Monday, June 6, 2016

Review: Of Pens and Swords by Rena Rocford

Seventeen-year-old Cyra Berque wants two things in life: a date with Rochan and a chance to fence at the Olympics. But people with one hand don’t normally fence, and girls with big thighs don’t get the boy. Knowing that she wants to make the Olympics, Cyra’s coach sets her up with another coach, one who could take her all the way to the top, but the new coach costs more. Feeling her dreams slipping out of reach, Cyra agrees to tutor a ballerina with a rich father and a D minus in English. It’s triple the pay and triple the pain. The ballerina isn’t interested in passing classes―she wants Rochan, and she’s promised she’ll turn her D minus into a full-fledged F if Cyra doesn’t help her win the heart of Rochan.

Rating: 2.5 Stars

I received a free copy of this book from NetGalley in exchange for an honest review.

This was a book that I very much wanted to like, and I even started out liking it a lot, but it didn't hold up.

The premise was good (a retelling, so to speak, of Cyrano de Bergerac) and one that I don't think has been done often, unlike certain fairy tales. There were some good traits, but it started falling apart due to the cons outlined below.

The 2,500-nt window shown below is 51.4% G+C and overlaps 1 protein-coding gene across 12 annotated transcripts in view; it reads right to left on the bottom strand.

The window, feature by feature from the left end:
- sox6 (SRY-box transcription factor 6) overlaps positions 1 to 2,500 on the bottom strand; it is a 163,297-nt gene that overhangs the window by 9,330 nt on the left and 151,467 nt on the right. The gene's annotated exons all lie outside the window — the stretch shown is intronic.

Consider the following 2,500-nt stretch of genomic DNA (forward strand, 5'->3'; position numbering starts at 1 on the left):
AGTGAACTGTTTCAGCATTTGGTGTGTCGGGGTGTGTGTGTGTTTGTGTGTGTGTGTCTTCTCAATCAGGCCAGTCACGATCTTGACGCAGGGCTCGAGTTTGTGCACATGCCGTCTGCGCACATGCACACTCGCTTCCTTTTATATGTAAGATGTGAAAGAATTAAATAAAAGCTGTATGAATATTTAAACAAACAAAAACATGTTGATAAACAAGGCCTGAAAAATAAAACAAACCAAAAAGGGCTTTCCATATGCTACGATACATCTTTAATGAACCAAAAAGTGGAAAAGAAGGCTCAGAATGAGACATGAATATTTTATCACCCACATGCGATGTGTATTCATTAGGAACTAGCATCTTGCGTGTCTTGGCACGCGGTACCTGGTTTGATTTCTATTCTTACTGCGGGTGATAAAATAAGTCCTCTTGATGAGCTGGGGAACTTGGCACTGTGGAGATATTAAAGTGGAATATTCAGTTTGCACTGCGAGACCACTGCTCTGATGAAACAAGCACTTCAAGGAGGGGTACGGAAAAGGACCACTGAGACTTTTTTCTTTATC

The chapter header illustrations were pretty. They reminded me of drawings you might see in a textbook demonstrating the various moves a fenced might do. They would've been even better if they had done that. Illustrations at the beginning of every chapter, but each one showcasing a different ability.

The passages in the first part of the book that talked about fencing expectations and the weapons used were fascinating. I don't believe I've ever read a book about fencing, so this new knowledge was welcome.

Cyra's disability is not one that I've read about often. It was interesting to see it brought up and how Cyra deals with life as someone with only one hand.


The transitions between Cyra's thoughts needs a little work. At times she sounds like she's about to trail off instead of being focused on the moment at hand.

She's reading as immature, which is annoying because I would think that someone who's suffered a maiming like her and who is determined to make it to the Olympics via fencing wouldn't sound or act so childish.

The "friendship" between Cyra and Christine makes no sense. I understand that Cyra has to put up with Christine because of the tutoring job, but Christine makes this semi-transition from the new mean girl to the friend character that you can't help but hate because she's rude, whiny, and doesn't have a redeemable bone in her body.

Christine's voice is weird, too. Her speech pattern sounds off, like she's trying to pretend to be someone else and is failing. The words are stilted at best, cliche at worst.


The book started out well and continued as such for a little while, but the annoying parts piled up and ultimately the book suffered. Luckily it was a fairly short one, so not much time will be wasted if you decide to pick it up.

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